The favorite toy of the 15-year- old 11th Panchen Lama, one of Tibet's top religious leaders, was a model of "Shenzhou-5", China's first manned spacecraft sent into orbit in October 2003.
He was immediately attracted by the model when he first saw it at the national museum of science and technology in Beijing, and showed a strong interest in how the spaceship was designed and how it worked.
"I am happy about the latest scientific achievements of our country," said the young Panchen Lama, who was confirmed as the reincarnation of the previous Panchen and enthroned 10 years ago with a religious name Bainqen Erdini Qoigyijabu.
In an exclusive interview with China Central Television (CCTV) broadcast nationwide on Monday, the Panchen Lama, who called himself "an earnest viewer of prime time news programs of CCTV", told the audience of his life over the past decade.
"I AM NOT A KID, NOR AN ADULT, BUT A YOUTH"
In Tibetan Buddhism, the honorary title of Panchen Lama was conferred on an erudite person believed to be the reincarnation of "Amitabha," the highest-ranking Buddha. So the successive Panchen Lamas have enjoyed extremely high prestige among the religious believers in Tibet.
Bainqen Erdini Qoigyijabu was confirmed and approved by the State Council, China's cabinet, as the reincarnation of the 10th Panchen Lama on Nov. 29, 1995 after a ceremony of drawing lots from a sacred gold urn, conducted in strict compliance with religious rituals and historical conventions.
He ascended the holy throne as the 11th Panchen Lama at a formal solemn ceremony held at the Zhaxi Lhunbo Lamasery, the seat of successive Panchen Lamas, on Dec. 8, 1995.
He has been leading a routine daily life since he was five years old: getting up at 6:30 a.m., prostrating to kowtow three times to the statue of Sakyamuni in his bedroom, and then spending the whole day studying various subjects.
The study of Buddhist sutras and religious rituals constitutes a main part of the young Panchen Lama's daily life, and it will take him at least 22 years to complete the study of all sutra lessons.
But his greatest hobby is to practice calligraphy, on which he spent nearly one hour each day. He now has an excellent handwriting in both Tibetan and Chinese languages, as well as in Sanskrit, the ancient Indic language now most often found in the classical religious and literary works.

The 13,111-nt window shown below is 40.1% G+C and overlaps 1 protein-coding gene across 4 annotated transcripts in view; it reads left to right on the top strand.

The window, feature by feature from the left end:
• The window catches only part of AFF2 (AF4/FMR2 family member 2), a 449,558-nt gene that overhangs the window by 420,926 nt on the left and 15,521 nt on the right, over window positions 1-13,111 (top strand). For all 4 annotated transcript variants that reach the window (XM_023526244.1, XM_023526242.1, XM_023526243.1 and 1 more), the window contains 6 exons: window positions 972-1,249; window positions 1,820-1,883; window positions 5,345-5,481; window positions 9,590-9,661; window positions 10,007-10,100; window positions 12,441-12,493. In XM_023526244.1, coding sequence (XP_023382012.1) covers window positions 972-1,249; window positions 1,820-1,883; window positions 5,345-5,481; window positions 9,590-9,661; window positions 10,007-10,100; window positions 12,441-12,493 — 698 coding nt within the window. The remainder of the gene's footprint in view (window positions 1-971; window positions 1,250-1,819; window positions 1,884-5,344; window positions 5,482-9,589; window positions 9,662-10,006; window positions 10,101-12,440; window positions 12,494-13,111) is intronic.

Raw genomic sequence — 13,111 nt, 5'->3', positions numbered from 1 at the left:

He also takes much interest in modern appliances such as a notebook computer, which he often uses to help himself do homework assigned by his tutors.
Despite the marked progress he has made in his learning over the past decade, the young Panchen Lama said that he believes there is no end for his study throughout his life.
While asked to comment on himself at the present stage, the young religious leader said: "I am not a kid, nor an adult, but a youth."
Though being a living buddha, the 11th Panchen Lama also loves all members of his secular family. "I shall never forget it was my parents who brought me to this world, and I am also much concerned about my elderly brother, who often consulted me on some difficulties he met in his study," he said.
"I CAN FEEL THE GREAT HISTORIC MISSION ON MY SHOULDERS"
Still having a fresh memory of the moment when he was confirmed as the 10th Panchen Lama's reincarnation, Bainqen Erdini Qoigyijabu said: "I can feel the great historic mission on my shoulders."
"I shall work hard for the unification of the motherland, for ethnic unity, for the well-being of the people, and for the healthy development of Tibetan Buddhism along a path compatible with the socialist society," he said. "This is the mission I must fulfill."
"The most fundamental point is that I must inherit and carry forward the glorious tradition of the successive Panchen Lamas to love the country and love the religion," he added.
In 10 years' time, the boy has grown into a beloved religious leader who enjoys high esteem among the Tibetan Buddhists.
When he first performed the Buddhist rituals in 1999 at the Zhaxi Lhunbo Lamasery in the city of Xigaze, tens of thousands of worshippers swarmed in from all parts of Tibet and the neighboring provinces, forming a two-kilometer-long queue to seek his blessings through the head-touching ritual.
The young Panchen Lama said that he owed his religious attainments to his tutors, especially four masters of Buddhist sutras who taught him in the past 10 years.
"I was greatly saddened when two of them passed away," he said. "I shall never forget their teachings and study even harder to live up to their expectations."